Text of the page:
A nice, easy way to upload files to FTP servers is via some graphical client like FileZilla, but should issues occur or you need to transfer the file without a GUI, then can also upload files via scp like this:

For example, if I want to upload a file proving bigfoot exists (in the imaginatively named file: bigfoot_exists.mp4) to the domain on port 1234 to the user (on that site) somefool in their home directory (i.e. ~), then I’d use:

Job done.

Addendum – Copy from server to local

$ scp -P 1234 /some/local/directory

For example, if’s ssh daemon operates on port 1234, I could copy php.ini from /srv/ftp to the “bar” directory in my local user’s home directory as follows:

Useful SQL Commands

I recently needed to take a database with separate date and time columns, convert that combined date-time data into Unix time format (i.e. seconds since the epoch [1st Jan 1970]), and add a new column to the database with that data. It took me a fair bit of googling to get it all working, so here’s my notes.

Sorry this isn’t really in an article format – but I need this written down and available for the future… Also, I wrote a small Java app to read the separate date and time text files and spit out a timezone-correct unixtime text file, which I then added to a spreadsheet containing just the the primary key rows and exported it as tab-separated values suitable for MySQL (or really, MariaDB in this case) import.

Show the table structure for the ‘accidents’ table

Count unique values in the UNIX_TIME column in the accidents table

Find duplicate values in a column (cannot make column a primary key if there are dupes!)

Make a column be the primary key for a table

Drop the UNIX_TIME column

Add a new column UNIX_TIME to the accidents table after the last column (STAT_DIV_NAME)

Add an empty column with no default value

Create a temporary table in memory with a single column called UNIX_TIME which is of type BIGINT

Import from local CSV file

I created a tab-separated CSV file which had just the ACCIDENT_NO as primary key and the UNIX_TIME field. We can then import that data into the temptable with:

Load all the single-line data values fromthe UNIX_TIME.txt file into the UNIX_TIME column of our temp table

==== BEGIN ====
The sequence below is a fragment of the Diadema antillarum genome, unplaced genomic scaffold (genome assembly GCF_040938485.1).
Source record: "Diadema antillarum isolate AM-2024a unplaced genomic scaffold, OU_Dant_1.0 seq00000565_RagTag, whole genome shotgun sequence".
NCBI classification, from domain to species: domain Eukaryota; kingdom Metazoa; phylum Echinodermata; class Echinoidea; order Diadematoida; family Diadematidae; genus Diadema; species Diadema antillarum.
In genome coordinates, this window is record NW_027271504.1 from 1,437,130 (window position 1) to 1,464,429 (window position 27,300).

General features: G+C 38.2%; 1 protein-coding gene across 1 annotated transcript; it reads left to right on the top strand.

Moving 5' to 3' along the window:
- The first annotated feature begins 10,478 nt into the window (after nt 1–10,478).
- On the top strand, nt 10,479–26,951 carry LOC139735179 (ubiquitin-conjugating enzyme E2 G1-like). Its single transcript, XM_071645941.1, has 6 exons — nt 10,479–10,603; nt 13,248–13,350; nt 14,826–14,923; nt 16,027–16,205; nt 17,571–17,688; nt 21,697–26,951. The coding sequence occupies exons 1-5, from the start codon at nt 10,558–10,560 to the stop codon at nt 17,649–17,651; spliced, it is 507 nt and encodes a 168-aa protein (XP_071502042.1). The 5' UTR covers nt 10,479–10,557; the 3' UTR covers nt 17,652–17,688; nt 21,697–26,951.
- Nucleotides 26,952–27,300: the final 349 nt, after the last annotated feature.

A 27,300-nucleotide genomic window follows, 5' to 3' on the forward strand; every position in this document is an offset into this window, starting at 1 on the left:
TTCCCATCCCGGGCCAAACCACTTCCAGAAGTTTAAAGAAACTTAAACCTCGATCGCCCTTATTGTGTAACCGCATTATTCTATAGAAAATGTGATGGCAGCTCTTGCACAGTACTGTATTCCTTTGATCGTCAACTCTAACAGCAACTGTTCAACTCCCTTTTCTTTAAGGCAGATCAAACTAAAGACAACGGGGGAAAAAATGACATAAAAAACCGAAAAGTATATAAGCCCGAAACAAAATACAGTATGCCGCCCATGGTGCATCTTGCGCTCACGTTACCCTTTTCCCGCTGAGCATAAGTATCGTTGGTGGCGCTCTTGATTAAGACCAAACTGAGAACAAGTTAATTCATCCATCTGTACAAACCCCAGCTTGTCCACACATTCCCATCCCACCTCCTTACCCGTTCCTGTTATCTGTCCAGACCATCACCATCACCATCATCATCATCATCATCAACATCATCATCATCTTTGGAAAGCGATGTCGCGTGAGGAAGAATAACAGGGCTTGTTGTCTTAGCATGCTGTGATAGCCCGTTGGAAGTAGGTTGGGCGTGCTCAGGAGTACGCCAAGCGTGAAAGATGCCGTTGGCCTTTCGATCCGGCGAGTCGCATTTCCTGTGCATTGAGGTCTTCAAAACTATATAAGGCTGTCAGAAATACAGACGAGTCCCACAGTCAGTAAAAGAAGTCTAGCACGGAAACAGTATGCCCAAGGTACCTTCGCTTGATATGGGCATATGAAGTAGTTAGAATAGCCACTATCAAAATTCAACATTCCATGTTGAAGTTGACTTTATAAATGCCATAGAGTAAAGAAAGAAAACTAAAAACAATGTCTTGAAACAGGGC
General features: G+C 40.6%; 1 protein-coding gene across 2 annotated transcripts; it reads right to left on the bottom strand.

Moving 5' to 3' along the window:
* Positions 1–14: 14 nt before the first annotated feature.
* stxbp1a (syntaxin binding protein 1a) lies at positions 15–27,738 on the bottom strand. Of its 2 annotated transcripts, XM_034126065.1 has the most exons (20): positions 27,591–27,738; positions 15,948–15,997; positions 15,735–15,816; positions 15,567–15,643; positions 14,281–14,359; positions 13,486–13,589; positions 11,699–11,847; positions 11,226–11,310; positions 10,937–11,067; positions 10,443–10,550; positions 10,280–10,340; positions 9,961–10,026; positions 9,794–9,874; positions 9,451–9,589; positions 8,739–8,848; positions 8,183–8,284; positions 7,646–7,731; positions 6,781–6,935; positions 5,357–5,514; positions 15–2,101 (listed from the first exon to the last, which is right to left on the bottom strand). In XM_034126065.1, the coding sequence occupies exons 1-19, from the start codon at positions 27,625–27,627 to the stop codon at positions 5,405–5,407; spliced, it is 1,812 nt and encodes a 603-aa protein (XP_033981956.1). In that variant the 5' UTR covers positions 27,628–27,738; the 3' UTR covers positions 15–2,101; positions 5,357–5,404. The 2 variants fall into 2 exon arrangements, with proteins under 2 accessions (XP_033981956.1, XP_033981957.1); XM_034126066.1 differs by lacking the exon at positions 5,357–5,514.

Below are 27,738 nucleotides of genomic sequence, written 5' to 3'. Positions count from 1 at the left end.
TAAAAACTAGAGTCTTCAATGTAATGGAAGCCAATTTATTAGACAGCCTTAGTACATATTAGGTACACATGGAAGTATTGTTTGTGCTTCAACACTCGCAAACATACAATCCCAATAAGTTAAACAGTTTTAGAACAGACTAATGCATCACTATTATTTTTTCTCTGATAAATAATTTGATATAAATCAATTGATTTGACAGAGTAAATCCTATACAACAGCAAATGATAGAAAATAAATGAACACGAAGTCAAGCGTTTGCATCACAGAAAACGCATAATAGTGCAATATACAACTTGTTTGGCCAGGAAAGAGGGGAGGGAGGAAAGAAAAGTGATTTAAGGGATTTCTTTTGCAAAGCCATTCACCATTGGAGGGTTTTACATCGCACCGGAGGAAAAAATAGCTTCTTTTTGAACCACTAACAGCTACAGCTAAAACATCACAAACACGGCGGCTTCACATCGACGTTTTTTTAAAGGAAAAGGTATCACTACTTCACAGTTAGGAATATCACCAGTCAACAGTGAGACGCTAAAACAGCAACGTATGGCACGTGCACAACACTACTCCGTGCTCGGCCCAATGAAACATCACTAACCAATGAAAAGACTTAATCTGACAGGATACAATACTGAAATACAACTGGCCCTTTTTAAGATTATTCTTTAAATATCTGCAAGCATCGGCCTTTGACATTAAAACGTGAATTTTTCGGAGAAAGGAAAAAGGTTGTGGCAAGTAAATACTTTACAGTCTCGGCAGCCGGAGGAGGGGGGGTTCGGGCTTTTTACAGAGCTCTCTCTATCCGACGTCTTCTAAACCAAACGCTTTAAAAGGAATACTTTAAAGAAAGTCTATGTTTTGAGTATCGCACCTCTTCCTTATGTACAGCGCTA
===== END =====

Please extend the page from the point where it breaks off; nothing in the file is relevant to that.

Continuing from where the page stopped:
Merge the temptable with just the ACCIDENT_NO and UNIX_TIME into the accidents table using ACCIDENT_NO as the primary key

So in this particular instance where I had a partial update, I was missing 13,375 UNIX_TIME values!

Make sure this worked by setting all the UNIX_TIME values in the accidents table to zero, and then re-importing

Now finally, we can drop the in-memory temptable!

Export the database

To export the database we can use the mysqldump utility (this is NOT within the MySQL command line!):

Then to import this dump, let’s say we don’t have a govhack2015 database

Followed by (in the MySQL command line):

It all works! =D

How to stop a MySQL action which is taking forever… (like when I bodge a merge) – in a different MySQL commandline interface

How-To: Fix WordPress plugin updates and DB backups not working

If you, like me, got too big for your boots and tried to lock down your server using ‘best practice’ pre-rolled apache server config settings without fully understanding how they work – then good on us both for trying, but let’s never do it again.

Specifically, I tried to lock-down click-jacking like this in my httpd.conf:

There’s lots to read about click-jacking, but what was most important to me was that it pretty much knackered my WordPress install to the point where I could only update a single plugin at a time, and after every plugin updated I had to delete the “.maintenance” file to get the site back running. That and WordPress and theme updates would complete, but never TELL me they’d completed, so I’d just have to wait a while then go back to the admin page and hope for the best.

Anyway – if you have this issue, and have used X-Frame twiddling stuff in your apache config, the short answer is: Don’t.